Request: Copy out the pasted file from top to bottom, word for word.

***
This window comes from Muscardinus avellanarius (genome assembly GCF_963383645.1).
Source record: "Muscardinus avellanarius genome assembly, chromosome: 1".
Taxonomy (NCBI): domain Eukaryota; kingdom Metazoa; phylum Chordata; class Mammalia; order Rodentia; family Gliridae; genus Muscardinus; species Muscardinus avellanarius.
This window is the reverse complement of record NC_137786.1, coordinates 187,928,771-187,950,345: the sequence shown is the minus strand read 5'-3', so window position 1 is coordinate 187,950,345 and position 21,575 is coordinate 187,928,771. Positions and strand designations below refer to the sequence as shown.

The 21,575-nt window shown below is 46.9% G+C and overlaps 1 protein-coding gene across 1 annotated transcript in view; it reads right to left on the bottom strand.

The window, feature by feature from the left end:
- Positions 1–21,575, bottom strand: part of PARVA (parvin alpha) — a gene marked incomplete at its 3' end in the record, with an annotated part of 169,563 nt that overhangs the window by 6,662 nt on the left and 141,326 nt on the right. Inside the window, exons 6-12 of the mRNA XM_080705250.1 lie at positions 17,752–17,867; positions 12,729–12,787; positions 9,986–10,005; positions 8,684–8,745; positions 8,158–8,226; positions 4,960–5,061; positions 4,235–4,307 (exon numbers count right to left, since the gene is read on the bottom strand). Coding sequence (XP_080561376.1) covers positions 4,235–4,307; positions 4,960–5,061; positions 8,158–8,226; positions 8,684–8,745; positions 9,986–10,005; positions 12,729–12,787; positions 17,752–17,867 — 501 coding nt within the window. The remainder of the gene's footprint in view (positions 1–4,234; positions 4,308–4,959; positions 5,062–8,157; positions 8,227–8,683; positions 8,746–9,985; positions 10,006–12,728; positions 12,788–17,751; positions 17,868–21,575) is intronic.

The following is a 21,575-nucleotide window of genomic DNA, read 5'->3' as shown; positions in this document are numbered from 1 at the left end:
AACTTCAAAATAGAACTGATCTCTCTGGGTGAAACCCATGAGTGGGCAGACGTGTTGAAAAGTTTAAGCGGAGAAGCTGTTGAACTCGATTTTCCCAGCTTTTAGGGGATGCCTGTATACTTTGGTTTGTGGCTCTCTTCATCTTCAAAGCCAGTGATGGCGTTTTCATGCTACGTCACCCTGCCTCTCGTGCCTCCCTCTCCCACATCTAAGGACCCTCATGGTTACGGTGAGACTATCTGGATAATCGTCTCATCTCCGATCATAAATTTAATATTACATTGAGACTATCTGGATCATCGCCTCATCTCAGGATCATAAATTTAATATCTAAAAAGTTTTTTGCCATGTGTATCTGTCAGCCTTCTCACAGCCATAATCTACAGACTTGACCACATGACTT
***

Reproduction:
This window comes from Muscardinus avellanarius (genome assembly GCF_963383645.1).
Source record: "Muscardinus avellanarius genome assembly, chromosome: 1".
Taxonomy (NCBI): domain Eukaryota; kingdom Metazoa; phylum Chordata; class Mammalia; order Rodentia; family Gliridae; genus Muscardinus; species Muscardinus avellanarius.
This window is the reverse complement of record NC_137786.1, coordinates 187,928,771-187,950,345: the sequence shown is the minus strand read 5'-3', so window position 1 is coordinate 187,950,345 and position 21,575 is coordinate 187,928,771. Positions and strand designations below refer to the sequence as shown.

The 21,575-nt window shown below is 46.9% G+C and overlaps 1 protein-coding gene across 1 annotated transcript in view; it reads right to left on the bottom strand.

The window, feature by feature from the left end:
- Positions 1–21,575, bottom strand: part of PARVA (parvin alpha) — a gene marked incomplete at its 3' end in the record, with an annotated part of 169,563 nt that overhangs the window by 6,662 nt on the left and 141,326 nt on the right. Inside the window, exons 6-12 of the mRNA XM_080705250.1 lie at positions 17,752–17,867; positions 12,729–12,787; positions 9,986–10,005; positions 8,684–8,745; positions 8,158–8,226; positions 4,960–5,061; positions 4,235–4,307 (exon numbers count right to left, since the gene is read on the bottom strand). Coding sequence (XP_080561376.1) covers positions 4,235–4,307; positions 4,960–5,061; positions 8,158–8,226; positions 8,684–8,745; positions 9,986–10,005; positions 12,729–12,787; positions 17,752–17,867 — 501 coding nt within the window. The remainder of the gene's footprint in view (positions 1–4,234; positions 4,308–4,959; positions 5,062–8,157; positions 8,227–8,683; positions 8,746–9,985; positions 10,006–12,728; positions 12,788–17,751; positions 17,868–21,575) is intronic.

The following is a 21,575-nucleotide window of genomic DNA, read 5'->3' as shown; positions in this document are numbered from 1 at the left end:
AACTTCAAAATAGAACTGATCTCTCTGGGTGAAACCCATGAGTGGGCAGACGTGTTGAAAAGTTTAAGCGGAGAAGCTGTTGAACTCGATTTTCCCAGCTTTTAGGGGATGCCTGTATACTTTGGTTTGTGGCTCTCTTCATCTTCAAAGCCAGTGATGGCGTTTTCATGCTACGTCACCCTGCCTCTCGTGCCTCCCTCTCCCACATCTAAGGACCCTCATGGTTACGGTGAGACTATCTGGATAATCGTCTCATCTCCGATCATAAATTTAATATTACATTGAGACTATCTGGATCATCGCCTCATCTCAGGATCATAAATTTAATATCTAAAAAGTTTTTTGCCATGTGTATCTGTCAGCCTTCTCACAGCCATAATCTACAGACTTGACCACATGACTT